Civilization Requires Civility
When I noted a few weeks back that President Obama had made a good and interesting selection – former GOP Congressman Jim Leach of Iowa – to head the National Endowment for the Humanities (NEH), I did not expect such speedy confirmation of what a good appointment it was. Happily, it sounds like Leach will indeed be a great Chairman of the NEH.
At the National Humanities Conference last week in Omaha, Leach offered a stirring defense of the importance of humanities education and made the case for using the lessons of the humanities to quide us in a better direction with our politics and policy. His speech is well worth reading for any student of American history and politics.
A Leach talk in September about bridging cultures – he was talking about the western world and the Muslim world – was also excellent.
If you have ever wondered whether we need to teach humanities in the public schools – along with math and science – or whether there is a price to pay for a lack of civility in our public discourse, read Leach’s Omaha speech. A couple of excerpts:
On applying the humanities to public policy
“The United States is currently intertwined in two civil wars, both more than a third of the way around the world, each with a unique set of problems. One is in the wake of a terrorist attack on our shores plotted from a mountainous Afghani redoubt. The other was precipitated against a country that was not involved in the plot against America but was thought to be on the verge of developing weapons of mass destruction, a thesis since debunked.
“In making assumptions about the wisdom and manner of intervening in the affairs of other countries, would it have been helpful for policy-makers to have reviewed the history of the French colonial experience in Algeria, the British and Russian experience in Afghanistan, the French and U.S. experience in Vietnam?
“Would it have been helpful to study comparative religions and observe the historical implications of the Crusades and their relevance to peoples in the Middle East today? And what meaning might be found in our own colonial history—the asymmetric tactics, for instance, of Francis Marion, the South Carolina patriot known as the Swamp Fox, who attacked the best trained army in the world at night and then vanished into impenetrable swamps during the day?”
And this on the often nasty tone of our public discourse:
“In a political system characterized by historic antipathy to extremes, the decibel level of partisan voices is rising. Rancorous, socially divisive ideological assertions are being made with such frequency that few are thinking through the meaning or consequences of the words being used. Public officials are being labeled ‘fascist’ and ‘communist.’ One Member of Congress has even suggested that colleagues be investigated for ‘un-American activities.’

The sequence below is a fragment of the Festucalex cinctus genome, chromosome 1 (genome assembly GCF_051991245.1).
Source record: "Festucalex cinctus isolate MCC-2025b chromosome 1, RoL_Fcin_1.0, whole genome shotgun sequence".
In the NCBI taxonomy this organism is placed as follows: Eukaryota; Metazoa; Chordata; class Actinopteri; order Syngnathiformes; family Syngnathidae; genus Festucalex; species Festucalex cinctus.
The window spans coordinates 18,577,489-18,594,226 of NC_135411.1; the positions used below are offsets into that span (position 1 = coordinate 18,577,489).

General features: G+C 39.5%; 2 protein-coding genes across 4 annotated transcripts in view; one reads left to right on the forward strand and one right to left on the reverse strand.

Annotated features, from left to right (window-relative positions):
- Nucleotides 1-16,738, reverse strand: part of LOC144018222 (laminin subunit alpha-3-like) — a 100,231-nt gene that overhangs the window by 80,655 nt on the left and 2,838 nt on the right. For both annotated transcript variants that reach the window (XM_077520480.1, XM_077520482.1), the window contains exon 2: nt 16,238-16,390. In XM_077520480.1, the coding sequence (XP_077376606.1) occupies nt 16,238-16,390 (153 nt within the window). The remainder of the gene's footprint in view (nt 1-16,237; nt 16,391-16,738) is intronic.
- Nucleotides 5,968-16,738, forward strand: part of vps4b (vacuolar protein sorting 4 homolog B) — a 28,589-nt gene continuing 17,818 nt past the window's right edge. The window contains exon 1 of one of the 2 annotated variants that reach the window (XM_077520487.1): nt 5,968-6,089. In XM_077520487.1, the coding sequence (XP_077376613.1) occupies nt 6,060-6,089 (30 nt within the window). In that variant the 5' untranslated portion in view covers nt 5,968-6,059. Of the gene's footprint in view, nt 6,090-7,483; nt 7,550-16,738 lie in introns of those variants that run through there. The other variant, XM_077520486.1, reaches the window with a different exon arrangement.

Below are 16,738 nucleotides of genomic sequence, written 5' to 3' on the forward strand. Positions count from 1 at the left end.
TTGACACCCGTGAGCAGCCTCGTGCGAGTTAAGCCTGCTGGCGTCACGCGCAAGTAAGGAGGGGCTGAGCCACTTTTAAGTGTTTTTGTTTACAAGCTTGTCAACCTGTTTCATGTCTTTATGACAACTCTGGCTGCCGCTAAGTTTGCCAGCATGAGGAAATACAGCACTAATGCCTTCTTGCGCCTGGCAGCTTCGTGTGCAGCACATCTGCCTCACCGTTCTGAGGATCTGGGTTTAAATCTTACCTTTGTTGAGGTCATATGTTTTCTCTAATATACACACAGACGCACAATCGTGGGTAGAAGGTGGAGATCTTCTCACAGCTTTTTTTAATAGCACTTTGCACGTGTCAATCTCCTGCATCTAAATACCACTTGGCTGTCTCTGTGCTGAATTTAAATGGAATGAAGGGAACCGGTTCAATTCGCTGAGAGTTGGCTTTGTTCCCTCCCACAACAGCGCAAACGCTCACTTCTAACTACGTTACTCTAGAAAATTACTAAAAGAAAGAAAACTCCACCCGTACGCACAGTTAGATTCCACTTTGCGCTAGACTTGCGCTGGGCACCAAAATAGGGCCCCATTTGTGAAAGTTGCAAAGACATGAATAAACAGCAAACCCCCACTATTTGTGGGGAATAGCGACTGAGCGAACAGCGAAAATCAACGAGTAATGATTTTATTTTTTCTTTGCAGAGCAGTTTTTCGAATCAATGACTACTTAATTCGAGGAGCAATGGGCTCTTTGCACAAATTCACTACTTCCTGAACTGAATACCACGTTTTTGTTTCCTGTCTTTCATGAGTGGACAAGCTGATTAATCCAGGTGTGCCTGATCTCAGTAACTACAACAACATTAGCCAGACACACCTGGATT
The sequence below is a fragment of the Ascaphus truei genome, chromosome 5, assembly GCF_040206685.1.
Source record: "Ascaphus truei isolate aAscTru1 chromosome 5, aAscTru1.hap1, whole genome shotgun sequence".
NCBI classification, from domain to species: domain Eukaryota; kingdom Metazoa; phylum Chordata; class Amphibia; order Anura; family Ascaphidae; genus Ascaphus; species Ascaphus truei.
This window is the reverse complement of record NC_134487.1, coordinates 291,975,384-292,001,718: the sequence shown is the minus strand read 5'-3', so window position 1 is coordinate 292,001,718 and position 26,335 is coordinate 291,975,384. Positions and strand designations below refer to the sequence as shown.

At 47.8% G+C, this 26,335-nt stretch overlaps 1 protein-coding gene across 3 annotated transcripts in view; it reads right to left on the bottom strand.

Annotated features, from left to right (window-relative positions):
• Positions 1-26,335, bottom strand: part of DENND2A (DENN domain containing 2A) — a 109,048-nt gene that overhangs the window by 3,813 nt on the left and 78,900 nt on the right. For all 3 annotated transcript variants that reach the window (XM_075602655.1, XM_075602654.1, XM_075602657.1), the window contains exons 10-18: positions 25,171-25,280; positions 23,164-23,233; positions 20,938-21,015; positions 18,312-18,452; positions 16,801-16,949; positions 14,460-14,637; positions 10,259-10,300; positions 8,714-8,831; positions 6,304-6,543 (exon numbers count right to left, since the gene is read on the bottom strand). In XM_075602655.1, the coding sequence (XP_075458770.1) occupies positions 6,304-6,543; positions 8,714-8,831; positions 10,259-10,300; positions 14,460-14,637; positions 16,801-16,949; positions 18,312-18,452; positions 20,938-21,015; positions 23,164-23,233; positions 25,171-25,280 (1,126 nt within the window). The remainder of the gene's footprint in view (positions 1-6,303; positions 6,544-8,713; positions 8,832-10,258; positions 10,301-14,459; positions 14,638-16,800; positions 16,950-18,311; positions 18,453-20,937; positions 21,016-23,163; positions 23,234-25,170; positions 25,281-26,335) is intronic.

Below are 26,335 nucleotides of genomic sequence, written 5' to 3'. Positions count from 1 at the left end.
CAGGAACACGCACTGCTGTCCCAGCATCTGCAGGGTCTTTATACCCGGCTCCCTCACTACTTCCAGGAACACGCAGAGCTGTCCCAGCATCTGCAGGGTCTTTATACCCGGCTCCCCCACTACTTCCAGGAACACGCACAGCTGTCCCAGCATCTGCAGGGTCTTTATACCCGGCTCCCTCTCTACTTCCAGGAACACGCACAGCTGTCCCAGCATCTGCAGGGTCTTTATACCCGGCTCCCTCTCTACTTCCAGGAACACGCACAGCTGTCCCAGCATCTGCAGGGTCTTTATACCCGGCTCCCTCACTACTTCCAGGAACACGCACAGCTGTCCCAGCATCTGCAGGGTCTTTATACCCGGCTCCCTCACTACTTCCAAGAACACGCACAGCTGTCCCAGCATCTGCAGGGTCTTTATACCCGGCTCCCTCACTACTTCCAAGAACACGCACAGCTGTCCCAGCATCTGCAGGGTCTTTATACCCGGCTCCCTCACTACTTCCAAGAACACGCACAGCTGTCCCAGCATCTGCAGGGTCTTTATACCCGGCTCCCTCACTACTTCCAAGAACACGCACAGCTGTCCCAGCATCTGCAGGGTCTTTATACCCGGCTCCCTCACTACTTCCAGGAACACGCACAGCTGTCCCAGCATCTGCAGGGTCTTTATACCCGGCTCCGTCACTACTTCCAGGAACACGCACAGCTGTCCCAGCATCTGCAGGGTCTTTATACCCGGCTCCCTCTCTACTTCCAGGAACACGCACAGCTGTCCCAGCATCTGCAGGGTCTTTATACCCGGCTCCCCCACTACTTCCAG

“Most bizarrely, some in public life have toyed with hints of history-blind radicalism—the notion of ‘secession.’
“Even the most cursory study of history would reveal the gravity and implications of such polarizing language. We fought a war across two oceans to defeat fascism and spent billions and sacrificed thousands to hold communism at bay. And a century and a half ago, over 600,000 Americans were killed in a bloody civil war over the question of secession. That war, we thought, settled two issues: that slavery was incompatible with humanist, democratic values and that these United States are indivisible, inseparable from each other. We are a union, after and above all.”
A Plea for Civility
Chairman Leach indicated he will focus attention on the critical importance of civility and how the humanities can give us a respect – and yes, understanding – for perspectives different from our own.
Jim Leach knows of what he speaks. In some quarters – one blogger calls him “a pro-Obama turncoat” – he has suffered vilification for breaking ranks with the GOP. In our superheated political kitchen, one man’s turncoat is another’s statesman. And, Leach offers the perfect cooling sentiment.
“Bridging cultural divides and developing a sense for a common humanity are moral and social imperatives. Together, we in the humanities are obligated to help advance an ethic of thoughtfulness rather than conformity of thought, decency of expression rather than coarseness in public manners.
“Civilization requires civility.” Amen.